How Does Philip Rivers Compare to Ben and Eli?

QB Philip Rivers (Lisa Blumenfeld/Getty)

QB Philip Rivers (Lisa Blumenfeld/Getty)

Of course, being a Steelers fan, I love Ben Roethlisberger. I am also an NC State alum, so I love Philip Rivers as well. An argument can be made that he is one of the top 5-10 college quarterbacks ever, particularly considering that unlike other QBs in that discussion, he didn’t have a team filled with top 10 recruiting classes. Considering that and the fact that his college offense was a typical pro-style offense, not the run-and-shoot or spread, his numbers in college were staggering. Just check here, and scroll down to the bottom. With that said, I wanted to take a look at how Philip Rivers compares with his more decorated Draft Classmates. I realize that Rivers is the only first round QB from the 2004 NFL draft without a super bowl ring. But, that doesn’t mean he’s vastly inferior to Ben Roethlisberger and Eli Manning.

So, as I have already done in this post and this followup post on Ben vs. Eli, I will review Philip Rivers’s accomplishments against theirs. I will also review the level of defense that he faced so far in his career. He’s been hammered for playing in the weak AFC West, but has the Chargers’ defensive schedule overall been significantly weaker than the Steelers’ and Giants’ schedules? We’ll find out. (Note: All data taken from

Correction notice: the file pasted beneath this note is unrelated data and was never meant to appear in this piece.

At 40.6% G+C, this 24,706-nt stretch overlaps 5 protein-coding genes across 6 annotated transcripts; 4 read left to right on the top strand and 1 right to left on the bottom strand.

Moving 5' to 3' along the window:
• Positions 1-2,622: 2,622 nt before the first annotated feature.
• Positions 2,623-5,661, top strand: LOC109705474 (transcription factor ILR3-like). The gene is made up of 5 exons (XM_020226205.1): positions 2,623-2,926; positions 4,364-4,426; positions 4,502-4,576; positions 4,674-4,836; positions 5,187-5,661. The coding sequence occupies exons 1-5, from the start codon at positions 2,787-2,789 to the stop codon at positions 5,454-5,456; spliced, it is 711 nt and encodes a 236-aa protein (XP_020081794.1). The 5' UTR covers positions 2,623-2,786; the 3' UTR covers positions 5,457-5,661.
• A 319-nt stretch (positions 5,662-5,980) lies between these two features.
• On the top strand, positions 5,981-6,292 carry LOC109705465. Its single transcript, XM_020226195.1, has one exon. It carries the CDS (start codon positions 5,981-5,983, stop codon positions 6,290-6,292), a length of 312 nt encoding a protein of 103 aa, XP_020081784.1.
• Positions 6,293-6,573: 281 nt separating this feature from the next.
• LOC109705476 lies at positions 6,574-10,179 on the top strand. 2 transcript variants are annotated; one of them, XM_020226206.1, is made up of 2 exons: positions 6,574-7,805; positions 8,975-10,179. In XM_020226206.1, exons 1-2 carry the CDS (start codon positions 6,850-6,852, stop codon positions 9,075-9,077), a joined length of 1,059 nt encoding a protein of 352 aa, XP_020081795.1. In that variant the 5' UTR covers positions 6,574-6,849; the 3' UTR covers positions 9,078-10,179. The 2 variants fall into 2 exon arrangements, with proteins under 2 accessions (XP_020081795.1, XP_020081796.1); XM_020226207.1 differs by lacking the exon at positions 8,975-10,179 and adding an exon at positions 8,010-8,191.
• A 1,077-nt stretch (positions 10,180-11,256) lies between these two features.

First, let’s take a look at a comparison the three players’ accomplishments. The table below shows career statistics for each player.

Player Eli Manning Philip Rivers Ben Roethlisberger
Career Wins 42 33 51
Pro Bowls 1 1 1
Playoff Record 4-3 3-3 8-2
Super Bowls 1 0 2
Career TD Passes 98 78 101
Career TD % 4.3 5.5 5.3
Career INTs 74 36 69
Career INT % 3.2 2.5 3.6
Career Pass Yds 14623 10697 14974
Career Rush Yds 215 160 616
Career Y/A 6.4 7.5 7.9
Career Sacks 120 77 192
Career Sack % 5 5.1 9.2
Career Cmp % 55.9 62.3 62.4
Career Pass Rtg 76.1 92.9 89.4
Career Y/G 200.3 205.7 208
Awards 2007 Super Bowl MVP   2004 AP Offensive Rookie of the Year

Let’s compare each of these categories and see how Rivers lines up with the other two. Obviously, he is behind in career wins, but while Eli and Ben have started since their rookie years, Philip had wait behind a suddenly Pro Bowl caliber Drew Brees his first two season. If we went by number of wins per year as a starter, Philip would be ahead of the other two, averaging 11 wins per started, 10.2 wins/year for Ben, and 9.3 wins per year for Eli (assigning 4.5 as the number years Eli has started).

Philip has the same number of Pro Bowls as each of the others. He has one fewer playoff win than Eli, but 5 fewer than Ben. Of course, he has yet to win a SB. He trails both in TD passes, but, again has more per year started than the others, with 26/year (20.2/year for Ben and 21.8/year for Eli). He has the highest TD % of the three, nearly identical to Ben and 1.2 % higher than Eli. He has almost half as many INTs as Ben and less than half than Eli. Again, based on a per year basis, he comes out ahead, with 12/year (13.8/year for Ben, 16.4/year for Eli). And, he has a better INT %. He is behind in passing yards, but ahead in passing yards/year started, with 3565 yards/year started (2994.8/year for Ben, 3249.6/year for Eli).